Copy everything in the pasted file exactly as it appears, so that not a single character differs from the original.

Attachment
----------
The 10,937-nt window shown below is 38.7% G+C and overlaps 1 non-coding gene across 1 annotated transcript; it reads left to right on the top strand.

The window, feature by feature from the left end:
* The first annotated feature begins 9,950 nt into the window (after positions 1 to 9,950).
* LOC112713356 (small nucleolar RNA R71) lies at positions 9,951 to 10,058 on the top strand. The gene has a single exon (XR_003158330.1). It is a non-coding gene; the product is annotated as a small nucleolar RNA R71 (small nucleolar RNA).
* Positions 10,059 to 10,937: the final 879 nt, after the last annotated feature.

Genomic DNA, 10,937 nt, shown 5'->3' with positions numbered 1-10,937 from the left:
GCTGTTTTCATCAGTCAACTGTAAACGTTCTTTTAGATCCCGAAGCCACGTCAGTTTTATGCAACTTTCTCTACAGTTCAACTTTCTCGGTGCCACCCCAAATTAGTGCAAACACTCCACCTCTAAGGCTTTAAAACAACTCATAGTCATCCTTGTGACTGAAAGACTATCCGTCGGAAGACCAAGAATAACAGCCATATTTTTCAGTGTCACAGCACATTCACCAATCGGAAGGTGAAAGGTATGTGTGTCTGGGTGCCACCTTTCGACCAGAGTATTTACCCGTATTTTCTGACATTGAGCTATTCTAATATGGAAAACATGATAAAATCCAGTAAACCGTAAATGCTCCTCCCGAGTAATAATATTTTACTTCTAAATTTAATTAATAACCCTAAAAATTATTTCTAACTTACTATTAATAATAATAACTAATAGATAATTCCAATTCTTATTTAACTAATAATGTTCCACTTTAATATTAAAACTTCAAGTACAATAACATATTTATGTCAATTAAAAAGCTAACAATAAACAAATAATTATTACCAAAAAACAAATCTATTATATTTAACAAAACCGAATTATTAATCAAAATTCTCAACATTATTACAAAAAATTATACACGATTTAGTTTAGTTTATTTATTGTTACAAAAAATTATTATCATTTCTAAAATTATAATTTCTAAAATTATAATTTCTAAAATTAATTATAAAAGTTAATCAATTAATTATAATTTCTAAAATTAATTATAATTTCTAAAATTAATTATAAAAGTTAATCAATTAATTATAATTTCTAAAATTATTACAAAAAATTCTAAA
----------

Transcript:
The 10,937-nt window shown below is 38.7% G+C and overlaps 1 non-coding gene across 1 annotated transcript; it reads left to right on the top strand.

The window, feature by feature from the left end:
* The first annotated feature begins 9,950 nt into the window (after positions 1 to 9,950).
* LOC112713356 (small nucleolar RNA R71) lies at positions 9,951 to 10,058 on the top strand. The gene has a single exon (XR_003158330.1). It is a non-coding gene; the product is annotated as a small nucleolar RNA R71 (small nucleolar RNA).
* Positions 10,059 to 10,937: the final 879 nt, after the last annotated feature.

Genomic DNA, 10,937 nt, shown 5'->3' with positions numbered 1-10,937 from the left:
GCTGTTTTCATCAGTCAACTGTAAACGTTCTTTTAGATCCCGAAGCCACGTCAGTTTTATGCAACTTTCTCTACAGTTCAACTTTCTCGGTGCCACCCCAAATTAGTGCAAACACTCCACCTCTAAGGCTTTAAAACAACTCATAGTCATCCTTGTGACTGAAAGACTATCCGTCGGAAGACCAAGAATAACAGCCATATTTTTCAGTGTCACAGCACATTCACCAATCGGAAGGTGAAAGGTATGTGTGTCTGGGTGCCACCTTTCGACCAGAGTATTTACCCGTATTTTCTGACATTGAGCTATTCTAATATGGAAAACATGATAAAATCCAGTAAACCGTAAATGCTCCTCCCGAGTAATAATATTTTACTTCTAAATTTAATTAATAACCCTAAAAATTATTTCTAACTTACTATTAATAATAATAACTAATAGATAATTCCAATTCTTATTTAACTAATAATGTTCCACTTTAATATTAAAACTTCAAGTACAATAACATATTTATGTCAATTAAAAAGCTAACAATAAACAAATAATTATTACCAAAAAACAAATCTATTATATTTAACAAAACCGAATTATTAATCAAAATTCTCAACATTATTACAAAAAATTATACACGATTTAGTTTAGTTTATTTATTGTTACAAAAAATTATTATCATTTCTAAAATTATAATTTCTAAAATTATAATTTCTAAAATTAATTATAAAAGTTAATCAATTAATTATAATTTCTAAAATTAATTATAATTTCTAAAATTAATTATAAAAGTTAATCAATTAATTATAATTTCTAAAATTATTACAAAAAATTCTAAA